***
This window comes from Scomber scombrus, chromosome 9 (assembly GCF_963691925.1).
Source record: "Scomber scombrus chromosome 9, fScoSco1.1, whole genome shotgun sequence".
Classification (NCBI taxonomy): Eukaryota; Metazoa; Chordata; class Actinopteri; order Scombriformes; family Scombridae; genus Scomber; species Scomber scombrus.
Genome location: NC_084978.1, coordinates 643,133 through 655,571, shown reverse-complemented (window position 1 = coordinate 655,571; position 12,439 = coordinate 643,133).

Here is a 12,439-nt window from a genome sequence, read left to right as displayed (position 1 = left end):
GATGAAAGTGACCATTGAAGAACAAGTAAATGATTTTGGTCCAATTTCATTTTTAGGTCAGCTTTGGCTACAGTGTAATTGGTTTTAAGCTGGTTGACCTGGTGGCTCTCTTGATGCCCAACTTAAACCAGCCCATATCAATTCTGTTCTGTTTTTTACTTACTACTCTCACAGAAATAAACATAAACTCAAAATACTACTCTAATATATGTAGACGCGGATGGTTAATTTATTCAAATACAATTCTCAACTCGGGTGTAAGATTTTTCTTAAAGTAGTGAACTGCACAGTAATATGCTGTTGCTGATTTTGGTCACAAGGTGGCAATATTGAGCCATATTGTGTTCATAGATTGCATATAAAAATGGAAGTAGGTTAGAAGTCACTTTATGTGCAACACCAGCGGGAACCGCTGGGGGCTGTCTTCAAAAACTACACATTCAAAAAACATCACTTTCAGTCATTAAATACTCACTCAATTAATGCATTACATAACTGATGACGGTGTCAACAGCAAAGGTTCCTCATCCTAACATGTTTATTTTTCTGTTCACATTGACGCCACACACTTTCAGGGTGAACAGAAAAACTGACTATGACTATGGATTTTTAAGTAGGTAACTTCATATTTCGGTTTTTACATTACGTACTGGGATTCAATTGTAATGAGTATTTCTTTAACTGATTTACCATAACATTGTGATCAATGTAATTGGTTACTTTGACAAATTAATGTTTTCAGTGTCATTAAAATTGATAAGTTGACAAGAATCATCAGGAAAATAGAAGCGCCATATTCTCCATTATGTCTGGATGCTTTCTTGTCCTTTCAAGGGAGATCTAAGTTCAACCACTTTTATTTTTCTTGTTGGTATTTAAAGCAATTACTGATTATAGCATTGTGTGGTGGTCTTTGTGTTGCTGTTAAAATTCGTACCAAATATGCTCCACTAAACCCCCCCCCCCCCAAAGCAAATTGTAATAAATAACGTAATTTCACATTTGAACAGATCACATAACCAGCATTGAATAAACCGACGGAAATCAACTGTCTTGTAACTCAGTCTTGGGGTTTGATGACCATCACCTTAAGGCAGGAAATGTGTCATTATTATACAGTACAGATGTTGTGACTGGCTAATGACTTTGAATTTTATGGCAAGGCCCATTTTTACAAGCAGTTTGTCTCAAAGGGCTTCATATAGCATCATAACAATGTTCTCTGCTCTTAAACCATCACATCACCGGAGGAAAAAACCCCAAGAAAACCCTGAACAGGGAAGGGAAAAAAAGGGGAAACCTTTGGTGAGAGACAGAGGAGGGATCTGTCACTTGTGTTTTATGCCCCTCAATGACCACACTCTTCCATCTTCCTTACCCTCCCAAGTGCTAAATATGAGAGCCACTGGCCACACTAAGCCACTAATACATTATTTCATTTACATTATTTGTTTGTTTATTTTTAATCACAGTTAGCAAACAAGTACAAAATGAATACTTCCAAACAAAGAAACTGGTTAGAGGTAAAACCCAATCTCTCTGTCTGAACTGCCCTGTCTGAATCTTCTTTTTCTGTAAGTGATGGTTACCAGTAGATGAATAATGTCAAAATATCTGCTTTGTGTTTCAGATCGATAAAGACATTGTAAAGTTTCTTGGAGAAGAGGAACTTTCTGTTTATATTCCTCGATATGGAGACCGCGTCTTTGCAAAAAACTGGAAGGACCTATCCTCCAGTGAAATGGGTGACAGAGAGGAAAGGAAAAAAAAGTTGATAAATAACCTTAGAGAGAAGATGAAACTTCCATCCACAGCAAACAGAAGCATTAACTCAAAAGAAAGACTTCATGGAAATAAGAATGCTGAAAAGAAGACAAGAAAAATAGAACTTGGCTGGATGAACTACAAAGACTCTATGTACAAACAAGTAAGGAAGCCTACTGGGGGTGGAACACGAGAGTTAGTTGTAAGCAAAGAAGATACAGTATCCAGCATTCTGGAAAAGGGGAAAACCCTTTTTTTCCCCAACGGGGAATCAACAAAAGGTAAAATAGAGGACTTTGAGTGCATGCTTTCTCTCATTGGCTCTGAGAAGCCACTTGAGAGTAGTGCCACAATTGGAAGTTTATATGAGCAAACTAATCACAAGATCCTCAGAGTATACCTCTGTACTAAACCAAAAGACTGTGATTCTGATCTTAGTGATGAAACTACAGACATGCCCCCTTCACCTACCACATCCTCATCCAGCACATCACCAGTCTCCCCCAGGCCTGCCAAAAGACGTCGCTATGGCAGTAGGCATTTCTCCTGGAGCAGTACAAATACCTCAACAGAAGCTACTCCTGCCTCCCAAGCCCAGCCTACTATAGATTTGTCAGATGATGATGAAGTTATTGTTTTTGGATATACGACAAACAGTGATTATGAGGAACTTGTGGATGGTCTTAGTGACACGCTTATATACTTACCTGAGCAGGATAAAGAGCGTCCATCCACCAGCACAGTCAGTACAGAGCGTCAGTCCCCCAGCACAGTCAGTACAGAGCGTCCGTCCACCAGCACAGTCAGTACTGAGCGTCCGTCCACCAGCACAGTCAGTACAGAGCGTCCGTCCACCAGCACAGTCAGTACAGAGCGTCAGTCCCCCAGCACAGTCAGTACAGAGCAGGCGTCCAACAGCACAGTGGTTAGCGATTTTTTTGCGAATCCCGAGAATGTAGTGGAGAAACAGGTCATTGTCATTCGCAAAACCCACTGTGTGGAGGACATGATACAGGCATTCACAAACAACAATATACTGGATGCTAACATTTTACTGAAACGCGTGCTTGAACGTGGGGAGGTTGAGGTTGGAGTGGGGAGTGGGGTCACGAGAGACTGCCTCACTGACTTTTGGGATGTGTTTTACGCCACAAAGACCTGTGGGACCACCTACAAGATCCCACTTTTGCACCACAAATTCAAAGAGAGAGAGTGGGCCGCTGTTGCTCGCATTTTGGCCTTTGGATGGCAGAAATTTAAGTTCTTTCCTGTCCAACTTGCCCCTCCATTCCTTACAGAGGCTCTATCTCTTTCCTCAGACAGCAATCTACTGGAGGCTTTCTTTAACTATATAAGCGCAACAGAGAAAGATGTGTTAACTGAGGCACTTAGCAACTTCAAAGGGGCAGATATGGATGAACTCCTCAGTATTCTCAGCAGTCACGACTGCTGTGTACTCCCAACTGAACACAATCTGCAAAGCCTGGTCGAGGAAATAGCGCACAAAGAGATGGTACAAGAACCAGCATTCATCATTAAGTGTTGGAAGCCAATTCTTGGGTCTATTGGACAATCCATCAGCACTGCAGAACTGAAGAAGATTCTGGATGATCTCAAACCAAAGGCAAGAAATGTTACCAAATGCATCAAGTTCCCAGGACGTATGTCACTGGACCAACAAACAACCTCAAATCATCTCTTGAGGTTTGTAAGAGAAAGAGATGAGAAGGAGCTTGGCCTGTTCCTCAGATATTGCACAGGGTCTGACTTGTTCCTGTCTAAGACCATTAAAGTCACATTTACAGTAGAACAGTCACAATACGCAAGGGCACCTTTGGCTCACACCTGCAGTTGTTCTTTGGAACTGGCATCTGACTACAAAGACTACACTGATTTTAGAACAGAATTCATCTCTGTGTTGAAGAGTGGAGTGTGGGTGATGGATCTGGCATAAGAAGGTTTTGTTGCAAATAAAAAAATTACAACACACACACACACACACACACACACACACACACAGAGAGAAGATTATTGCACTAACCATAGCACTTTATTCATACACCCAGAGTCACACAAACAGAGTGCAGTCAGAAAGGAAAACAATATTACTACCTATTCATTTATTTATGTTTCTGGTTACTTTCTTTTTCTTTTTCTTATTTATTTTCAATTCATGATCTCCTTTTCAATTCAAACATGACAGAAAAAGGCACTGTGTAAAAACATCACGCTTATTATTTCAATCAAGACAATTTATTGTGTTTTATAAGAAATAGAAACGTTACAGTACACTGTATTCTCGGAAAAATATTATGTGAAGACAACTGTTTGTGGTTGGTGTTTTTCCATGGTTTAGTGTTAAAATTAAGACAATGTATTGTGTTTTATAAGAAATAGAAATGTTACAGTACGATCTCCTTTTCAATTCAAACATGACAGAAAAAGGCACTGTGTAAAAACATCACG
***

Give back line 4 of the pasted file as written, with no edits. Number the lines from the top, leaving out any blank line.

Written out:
Genome location: NC_084978.1, coordinates 643,133 through 655,571, shown reverse-complemented (window position 1 = coordinate 655,571; position 12,439 = coordinate 643,133).